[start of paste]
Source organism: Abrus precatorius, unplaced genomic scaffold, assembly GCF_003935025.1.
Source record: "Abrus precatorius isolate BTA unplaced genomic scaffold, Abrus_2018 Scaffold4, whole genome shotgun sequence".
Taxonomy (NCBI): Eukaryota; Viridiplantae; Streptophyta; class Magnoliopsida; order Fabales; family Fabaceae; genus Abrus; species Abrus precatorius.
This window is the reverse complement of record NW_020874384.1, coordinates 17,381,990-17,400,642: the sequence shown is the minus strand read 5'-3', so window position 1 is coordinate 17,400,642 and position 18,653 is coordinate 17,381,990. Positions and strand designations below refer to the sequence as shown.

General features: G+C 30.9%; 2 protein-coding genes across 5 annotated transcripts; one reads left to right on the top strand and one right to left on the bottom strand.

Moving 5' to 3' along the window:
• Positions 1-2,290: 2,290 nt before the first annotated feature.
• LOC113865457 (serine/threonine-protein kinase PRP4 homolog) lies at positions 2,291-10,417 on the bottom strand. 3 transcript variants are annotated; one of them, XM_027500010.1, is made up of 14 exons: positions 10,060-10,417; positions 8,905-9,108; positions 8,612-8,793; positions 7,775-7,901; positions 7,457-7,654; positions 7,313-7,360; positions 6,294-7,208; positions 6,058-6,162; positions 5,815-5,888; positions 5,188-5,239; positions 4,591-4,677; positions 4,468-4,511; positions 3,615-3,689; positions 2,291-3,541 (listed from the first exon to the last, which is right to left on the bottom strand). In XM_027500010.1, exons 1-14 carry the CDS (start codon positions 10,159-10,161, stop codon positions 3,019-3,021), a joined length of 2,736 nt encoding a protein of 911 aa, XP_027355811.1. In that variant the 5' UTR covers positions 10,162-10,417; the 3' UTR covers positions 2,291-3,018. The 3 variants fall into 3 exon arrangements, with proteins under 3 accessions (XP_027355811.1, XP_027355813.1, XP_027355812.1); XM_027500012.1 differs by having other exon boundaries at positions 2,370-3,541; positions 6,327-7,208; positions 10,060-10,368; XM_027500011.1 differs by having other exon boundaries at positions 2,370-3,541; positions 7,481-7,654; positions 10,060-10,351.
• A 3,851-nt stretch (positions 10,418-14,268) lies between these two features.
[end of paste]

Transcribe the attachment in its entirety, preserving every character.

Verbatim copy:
Source organism: Abrus precatorius, unplaced genomic scaffold, assembly GCF_003935025.1.
Source record: "Abrus precatorius isolate BTA unplaced genomic scaffold, Abrus_2018 Scaffold4, whole genome shotgun sequence".
Taxonomy (NCBI): Eukaryota; Viridiplantae; Streptophyta; class Magnoliopsida; order Fabales; family Fabaceae; genus Abrus; species Abrus precatorius.
This window is the reverse complement of record NW_020874384.1, coordinates 17,381,990-17,400,642: the sequence shown is the minus strand read 5'-3', so window position 1 is coordinate 17,400,642 and position 18,653 is coordinate 17,381,990. Positions and strand designations below refer to the sequence as shown.

General features: G+C 30.9%; 2 protein-coding genes across 5 annotated transcripts; one reads left to right on the top strand and one right to left on the bottom strand.

Moving 5' to 3' along the window:
• Positions 1-2,290: 2,290 nt before the first annotated feature.
• LOC113865457 (serine/threonine-protein kinase PRP4 homolog) lies at positions 2,291-10,417 on the bottom strand. 3 transcript variants are annotated; one of them, XM_027500010.1, is made up of 14 exons: positions 10,060-10,417; positions 8,905-9,108; positions 8,612-8,793; positions 7,775-7,901; positions 7,457-7,654; positions 7,313-7,360; positions 6,294-7,208; positions 6,058-6,162; positions 5,815-5,888; positions 5,188-5,239; positions 4,591-4,677; positions 4,468-4,511; positions 3,615-3,689; positions 2,291-3,541 (listed from the first exon to the last, which is right to left on the bottom strand). In XM_027500010.1, exons 1-14 carry the CDS (start codon positions 10,159-10,161, stop codon positions 3,019-3,021), a joined length of 2,736 nt encoding a protein of 911 aa, XP_027355811.1. In that variant the 5' UTR covers positions 10,162-10,417; the 3' UTR covers positions 2,291-3,018. The 3 variants fall into 3 exon arrangements, with proteins under 3 accessions (XP_027355811.1, XP_027355813.1, XP_027355812.1); XM_027500012.1 differs by having other exon boundaries at positions 2,370-3,541; positions 6,327-7,208; positions 10,060-10,368; XM_027500011.1 differs by having other exon boundaries at positions 2,370-3,541; positions 7,481-7,654; positions 10,060-10,351.
• A 3,851-nt stretch (positions 10,418-14,268) lies between these two features.